When cancer knocks on your door

IMG_1022Last week my mum started a course of chemotherapy because cancer has come calling.
I can’t believe I am writing that sentence. My mum has cancer. Or had cancer because she’s had surgery to remove it. All of it. They got all of it out.
A tumour the size of a large grapefruit they said. Just imagine that; inside my mum, all 5ft nothing of her.
They took it off one of her ovaries and she was bereft. But my mother is made of tough stuff. Anything which knocks her down only makes her stronger, more resilient, more determined.
She had a tumour the size of a large grapefruit and she survived.

Then they told her the grapefruit was cancerous and she stumbled again. They had removed everything, and had taken samples from all around the tumour site and couldn’t find any traces of cancer.
BUT it only takes a single rogue cell to escape detection and it could come back.
So they recommended a course of chemotherapy. BOOM, that word. Hair loss, sickness, feeling like crap, all the usual phrases were trotted out at my shell-shocked mum who had convinced herself the surgery to remove it was the end of the matter.
But again she rallied. I will get through this, I will make jokes about it, I will be that glamorous patient who swans into the chemo wing of the hospital looking all bohemian with garishly bright head scarves and at ease with the shitty situation.

My mum is amazing. She’s a survivor; a bouncer back. She’s independent and feisty and nothing is going to knock her down. I TOTALLY know where my daughter gets it from!
It’s been a tough few weeks as she’s endured diagnosis, surgery, recovery and prognosis. Tough. I didn’t know what that word meant until now.
But it’s been nothing compared to this week. This week they poured the chemotherapy concoction into her veins. Poison all through her body to ensure all traces of the cancer are eradicated.
We know it is necessary, she knows it’s necessary; knows that it’s just an insurance policy to ensure long life. But it’s that word; chemotherapy.
So she went for her first dose on Monday, staying at the hospital all day as they tested, hooked her up, told her what to expect, looked after her, poisoned her.

Do you know what chemotherapy is? What’s in the poisonous mixture?
For my mum it’s a mixture of platinum and yew. She jokes that when it’s all over she’s either going to be worth a small fortune or end up like Wolverine.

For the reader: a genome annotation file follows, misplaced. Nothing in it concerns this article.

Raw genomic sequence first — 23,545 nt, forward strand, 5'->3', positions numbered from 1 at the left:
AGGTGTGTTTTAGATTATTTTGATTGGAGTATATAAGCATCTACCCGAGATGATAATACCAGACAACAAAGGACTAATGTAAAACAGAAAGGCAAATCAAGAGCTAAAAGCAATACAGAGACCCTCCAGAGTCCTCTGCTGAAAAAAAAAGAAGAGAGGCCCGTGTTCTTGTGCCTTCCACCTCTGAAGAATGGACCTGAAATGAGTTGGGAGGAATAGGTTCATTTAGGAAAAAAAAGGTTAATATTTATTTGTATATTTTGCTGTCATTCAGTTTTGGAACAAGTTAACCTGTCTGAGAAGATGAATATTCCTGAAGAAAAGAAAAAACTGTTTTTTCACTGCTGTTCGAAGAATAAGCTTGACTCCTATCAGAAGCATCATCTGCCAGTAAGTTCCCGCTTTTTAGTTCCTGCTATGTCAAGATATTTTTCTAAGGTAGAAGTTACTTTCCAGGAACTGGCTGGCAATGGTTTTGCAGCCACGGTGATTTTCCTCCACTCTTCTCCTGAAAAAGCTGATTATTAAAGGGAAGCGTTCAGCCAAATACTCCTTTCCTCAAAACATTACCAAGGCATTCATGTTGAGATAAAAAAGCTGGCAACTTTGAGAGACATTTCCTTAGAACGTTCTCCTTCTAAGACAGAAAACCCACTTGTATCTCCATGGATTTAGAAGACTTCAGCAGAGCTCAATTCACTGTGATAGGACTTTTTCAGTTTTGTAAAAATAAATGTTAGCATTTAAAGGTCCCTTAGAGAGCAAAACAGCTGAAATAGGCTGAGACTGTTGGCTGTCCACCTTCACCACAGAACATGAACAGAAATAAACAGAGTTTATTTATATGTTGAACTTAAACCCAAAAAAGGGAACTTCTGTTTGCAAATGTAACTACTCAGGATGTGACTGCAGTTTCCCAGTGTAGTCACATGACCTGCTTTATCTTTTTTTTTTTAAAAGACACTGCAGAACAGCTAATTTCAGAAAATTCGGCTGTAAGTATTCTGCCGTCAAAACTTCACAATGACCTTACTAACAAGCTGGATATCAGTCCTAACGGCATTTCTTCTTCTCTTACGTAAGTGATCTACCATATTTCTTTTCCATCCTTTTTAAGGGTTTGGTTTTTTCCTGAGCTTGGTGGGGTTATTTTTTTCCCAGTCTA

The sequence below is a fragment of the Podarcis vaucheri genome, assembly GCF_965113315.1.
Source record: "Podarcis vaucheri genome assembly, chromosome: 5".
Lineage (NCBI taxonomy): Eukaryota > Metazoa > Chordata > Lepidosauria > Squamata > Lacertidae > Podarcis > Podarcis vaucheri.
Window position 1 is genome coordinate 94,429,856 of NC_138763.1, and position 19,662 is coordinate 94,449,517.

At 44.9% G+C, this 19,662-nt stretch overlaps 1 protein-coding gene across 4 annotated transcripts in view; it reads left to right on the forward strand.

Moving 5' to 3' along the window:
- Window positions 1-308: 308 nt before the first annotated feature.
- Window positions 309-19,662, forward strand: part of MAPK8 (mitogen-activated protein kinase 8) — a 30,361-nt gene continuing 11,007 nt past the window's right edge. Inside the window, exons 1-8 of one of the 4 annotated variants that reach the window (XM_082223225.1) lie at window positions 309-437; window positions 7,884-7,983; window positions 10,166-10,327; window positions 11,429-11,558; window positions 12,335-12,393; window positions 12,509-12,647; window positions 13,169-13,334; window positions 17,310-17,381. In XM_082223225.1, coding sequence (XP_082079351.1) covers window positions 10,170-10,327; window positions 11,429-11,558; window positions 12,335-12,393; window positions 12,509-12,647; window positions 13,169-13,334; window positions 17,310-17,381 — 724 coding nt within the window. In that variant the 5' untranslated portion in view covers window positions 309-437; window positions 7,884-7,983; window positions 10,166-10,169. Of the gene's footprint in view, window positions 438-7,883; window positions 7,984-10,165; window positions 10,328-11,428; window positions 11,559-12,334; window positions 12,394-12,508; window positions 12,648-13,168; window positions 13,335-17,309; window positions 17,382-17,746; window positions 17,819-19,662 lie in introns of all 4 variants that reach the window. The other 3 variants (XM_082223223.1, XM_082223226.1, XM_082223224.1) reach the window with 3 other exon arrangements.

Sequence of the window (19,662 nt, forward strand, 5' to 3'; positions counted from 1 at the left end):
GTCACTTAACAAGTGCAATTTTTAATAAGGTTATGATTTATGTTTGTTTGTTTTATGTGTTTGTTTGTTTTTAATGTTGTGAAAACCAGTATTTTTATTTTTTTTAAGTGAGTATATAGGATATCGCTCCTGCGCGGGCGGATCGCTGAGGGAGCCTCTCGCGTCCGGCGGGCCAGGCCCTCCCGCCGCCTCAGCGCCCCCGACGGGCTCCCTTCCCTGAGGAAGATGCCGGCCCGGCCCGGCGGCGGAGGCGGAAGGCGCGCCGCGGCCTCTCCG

Chemotherapy works because the mixture is ‘cytotoxic’, which means it will kill cells that divide rapidly – cancer cells. But also bone marrow cells, hair follicles, cells in the digestive tract.

On Wednesday night, two days after her first treatment, every bone in her body hurt. She couldn’t get comfortable or sleep. On Thursday she couldn’t walk. She was trying to make her way up her beloved garden on a walking stick. My mum who plays ball in the garden with my kids. I speak to her and she’s positive and not giving much away but she sounds different. Not like her. Like a spark has been dimmed.

I wasn’t going to share any of this because, well, I don’t share everything and it’s a family thing. It’s ours.
But it’s invaded every nook and cranny of our lives. Mum doesn’t want to see her grandchildren while she’s like this because she doesn’t want to worry them or for them to see her looking so frail. But my kids miss her, ask about her all the time, want to be part of it. And so I share what I can and try to explain the best I can.

But what made me really want to write about this was a radio piece I was listening to on my way to work on the Chris Evans show on Radio 2 on Friday morning.
Next week is UK Carers Week and he spoke to radio DJ Johnny Walker about how when he was diagnosed with cancer 10 years ago, his wife Tiggy gave up her career to look after him. Then last year she was diagnosed with an aggressive form of breast cancer, the roles were reversed and he became her carer.
What he said made my shoulders sink. “People will often ask how the person is who’s not well is doing but they don’t really think to ask how the carer is doing.”
You can listen to the short interview here. 

I phoned up my mum’s other half Drew to see how he was doing. And he’s struggling. He can’t sleep because he lies in bed listening to her toss and turn with discomfort, worrying and wanting to take it all away. He’s exhausted from caring and worrying and supporting and running around and living on his emotions. He does all of this without complaint. I’ve never ever been so tired, he tells me. And for him to say that is something; he’s a former fireman who never stops, always fixing or building or DIYing or lifting or pottering.